Understanding Blocks
Each of these blocks tend to produce a particular physio-type and psychological type, so the first task of the Radix practitioner is to identify correctly the character structure of the client by watching the radix metabolism in the body. We all carry anger, pain and fear to some extent, and they are arranged as layers of varying depths that cover the “Real Self” in each of us. The first series of radix sessions focus on identifying the outer most block and works from the top of the body downward to mobilize the held feeling. With practice the blocked emotion comes into conscious contact and expression, opening the feeling pathways. This is a back and forth process in which each opening is usually followed by a mild closure, but over time the channel of expression remains more fully open.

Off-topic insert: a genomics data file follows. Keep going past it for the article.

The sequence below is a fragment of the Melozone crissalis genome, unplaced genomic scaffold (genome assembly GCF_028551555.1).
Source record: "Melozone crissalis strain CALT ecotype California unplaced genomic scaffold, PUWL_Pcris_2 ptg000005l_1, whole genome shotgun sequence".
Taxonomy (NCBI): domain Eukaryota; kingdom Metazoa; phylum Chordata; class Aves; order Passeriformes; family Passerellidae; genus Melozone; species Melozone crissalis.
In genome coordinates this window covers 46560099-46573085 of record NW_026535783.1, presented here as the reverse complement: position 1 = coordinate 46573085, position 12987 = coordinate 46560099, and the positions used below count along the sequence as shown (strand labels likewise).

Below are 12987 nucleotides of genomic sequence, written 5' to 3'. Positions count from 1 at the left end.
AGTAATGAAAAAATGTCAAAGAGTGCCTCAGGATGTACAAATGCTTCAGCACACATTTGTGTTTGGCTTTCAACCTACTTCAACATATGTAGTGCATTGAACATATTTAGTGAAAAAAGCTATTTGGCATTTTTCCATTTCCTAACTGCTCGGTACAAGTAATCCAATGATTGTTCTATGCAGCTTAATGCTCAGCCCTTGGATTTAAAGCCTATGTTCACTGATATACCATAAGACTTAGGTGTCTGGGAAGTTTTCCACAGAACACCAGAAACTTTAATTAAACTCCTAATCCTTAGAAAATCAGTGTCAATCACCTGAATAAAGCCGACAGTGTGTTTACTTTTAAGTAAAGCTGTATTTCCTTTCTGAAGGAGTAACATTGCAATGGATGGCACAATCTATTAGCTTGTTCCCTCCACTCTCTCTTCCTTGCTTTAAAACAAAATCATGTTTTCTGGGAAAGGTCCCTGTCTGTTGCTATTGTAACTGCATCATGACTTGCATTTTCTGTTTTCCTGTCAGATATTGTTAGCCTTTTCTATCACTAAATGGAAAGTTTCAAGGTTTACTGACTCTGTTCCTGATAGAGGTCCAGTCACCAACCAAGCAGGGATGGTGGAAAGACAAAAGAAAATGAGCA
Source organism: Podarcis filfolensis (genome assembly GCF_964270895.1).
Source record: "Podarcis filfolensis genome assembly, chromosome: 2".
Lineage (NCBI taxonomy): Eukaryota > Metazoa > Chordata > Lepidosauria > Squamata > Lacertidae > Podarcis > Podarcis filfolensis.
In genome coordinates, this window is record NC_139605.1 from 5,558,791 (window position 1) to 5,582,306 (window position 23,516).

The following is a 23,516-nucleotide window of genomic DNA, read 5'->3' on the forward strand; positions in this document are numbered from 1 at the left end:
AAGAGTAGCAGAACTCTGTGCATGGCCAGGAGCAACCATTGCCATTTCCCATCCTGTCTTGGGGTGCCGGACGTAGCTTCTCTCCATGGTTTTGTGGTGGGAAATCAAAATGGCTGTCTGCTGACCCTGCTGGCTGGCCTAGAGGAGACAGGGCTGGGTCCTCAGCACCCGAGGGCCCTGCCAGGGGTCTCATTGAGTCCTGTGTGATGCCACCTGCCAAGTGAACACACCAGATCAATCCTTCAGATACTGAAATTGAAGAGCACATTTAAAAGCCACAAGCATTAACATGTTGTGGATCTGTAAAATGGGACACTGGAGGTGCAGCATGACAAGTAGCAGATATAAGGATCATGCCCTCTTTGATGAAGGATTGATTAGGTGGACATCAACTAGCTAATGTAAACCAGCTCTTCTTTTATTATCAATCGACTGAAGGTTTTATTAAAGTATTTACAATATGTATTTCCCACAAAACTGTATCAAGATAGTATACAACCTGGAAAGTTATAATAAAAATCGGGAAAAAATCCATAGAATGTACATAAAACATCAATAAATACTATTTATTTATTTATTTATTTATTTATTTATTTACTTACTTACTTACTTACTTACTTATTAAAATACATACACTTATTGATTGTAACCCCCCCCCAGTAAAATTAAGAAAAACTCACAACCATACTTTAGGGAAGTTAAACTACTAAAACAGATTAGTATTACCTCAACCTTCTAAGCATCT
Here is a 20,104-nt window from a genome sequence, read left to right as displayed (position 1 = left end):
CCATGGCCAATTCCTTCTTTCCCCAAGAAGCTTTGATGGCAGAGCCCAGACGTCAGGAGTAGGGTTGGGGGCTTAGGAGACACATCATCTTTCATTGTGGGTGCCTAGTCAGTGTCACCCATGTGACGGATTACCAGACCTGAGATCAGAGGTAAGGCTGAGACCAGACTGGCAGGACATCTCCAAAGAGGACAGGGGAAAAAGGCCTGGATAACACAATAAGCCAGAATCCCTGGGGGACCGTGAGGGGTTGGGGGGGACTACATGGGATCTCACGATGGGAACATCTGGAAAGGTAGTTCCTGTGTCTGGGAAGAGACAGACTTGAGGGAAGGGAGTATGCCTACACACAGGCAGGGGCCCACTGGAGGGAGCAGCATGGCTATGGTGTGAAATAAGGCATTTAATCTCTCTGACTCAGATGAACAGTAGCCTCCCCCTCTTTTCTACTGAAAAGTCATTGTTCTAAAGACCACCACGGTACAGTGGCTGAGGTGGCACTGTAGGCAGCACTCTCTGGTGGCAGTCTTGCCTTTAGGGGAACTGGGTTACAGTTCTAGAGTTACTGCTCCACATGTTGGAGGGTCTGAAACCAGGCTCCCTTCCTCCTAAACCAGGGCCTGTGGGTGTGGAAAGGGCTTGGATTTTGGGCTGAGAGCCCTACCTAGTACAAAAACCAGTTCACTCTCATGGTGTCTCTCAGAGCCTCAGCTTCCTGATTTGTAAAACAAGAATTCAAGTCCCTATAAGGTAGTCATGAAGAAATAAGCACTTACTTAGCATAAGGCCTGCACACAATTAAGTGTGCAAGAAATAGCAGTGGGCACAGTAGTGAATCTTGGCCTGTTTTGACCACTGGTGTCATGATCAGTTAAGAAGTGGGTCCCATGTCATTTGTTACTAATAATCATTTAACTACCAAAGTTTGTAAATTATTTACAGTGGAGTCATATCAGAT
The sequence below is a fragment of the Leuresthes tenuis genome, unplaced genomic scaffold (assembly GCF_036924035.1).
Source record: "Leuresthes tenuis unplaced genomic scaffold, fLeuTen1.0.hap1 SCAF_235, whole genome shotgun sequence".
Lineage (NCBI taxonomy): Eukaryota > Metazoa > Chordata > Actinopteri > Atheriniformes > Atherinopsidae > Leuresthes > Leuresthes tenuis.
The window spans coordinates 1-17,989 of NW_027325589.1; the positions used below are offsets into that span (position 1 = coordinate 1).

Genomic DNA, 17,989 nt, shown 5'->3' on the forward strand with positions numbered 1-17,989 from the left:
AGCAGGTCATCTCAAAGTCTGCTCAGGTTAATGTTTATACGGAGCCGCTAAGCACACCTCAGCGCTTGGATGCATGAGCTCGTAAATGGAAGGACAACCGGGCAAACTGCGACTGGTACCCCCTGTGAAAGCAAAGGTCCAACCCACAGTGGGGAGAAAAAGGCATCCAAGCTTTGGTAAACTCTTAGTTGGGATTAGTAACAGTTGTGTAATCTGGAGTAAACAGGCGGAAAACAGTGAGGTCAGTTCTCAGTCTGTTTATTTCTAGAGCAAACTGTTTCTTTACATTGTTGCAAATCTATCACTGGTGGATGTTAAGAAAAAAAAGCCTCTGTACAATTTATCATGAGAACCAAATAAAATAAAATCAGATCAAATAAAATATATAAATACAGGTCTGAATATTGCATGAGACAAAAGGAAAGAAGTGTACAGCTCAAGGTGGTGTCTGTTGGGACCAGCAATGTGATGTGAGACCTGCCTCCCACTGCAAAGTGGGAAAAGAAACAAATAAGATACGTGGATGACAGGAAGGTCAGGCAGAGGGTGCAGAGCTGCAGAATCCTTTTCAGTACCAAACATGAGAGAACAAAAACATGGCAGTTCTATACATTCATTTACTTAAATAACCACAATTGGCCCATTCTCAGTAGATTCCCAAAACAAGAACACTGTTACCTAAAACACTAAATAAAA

Once the feeling function has been restored in one layer, the client feels better in that emotional domain and the work moves on to encounter the next layer of holding. The process of identifying the block, softening the block and releasing the block to expression continues until the layers and segments of the body are fully open to the flow of radix and the client is aware of its plasmatic movement. Now the learning shifts to acquiring voluntary mental and muscular control in order to define and pursue the client’s goals in life. The techniques in this phase, called “purpose work” vary, but the focus is on building conscious armor rather than releasing unconscious armor.

While feeling work precedes purpose work in many clients, there are others who will benefit from purpose work first. The average client will take from one to three years of consistent body work to come into the desired balance of thinking and feeling — and most will agree that it was worth the time and attention it took to accomplish.  Physical, emotional, mental and even spiritual maladies heal as healthy balance and contact capacity are restored in the client.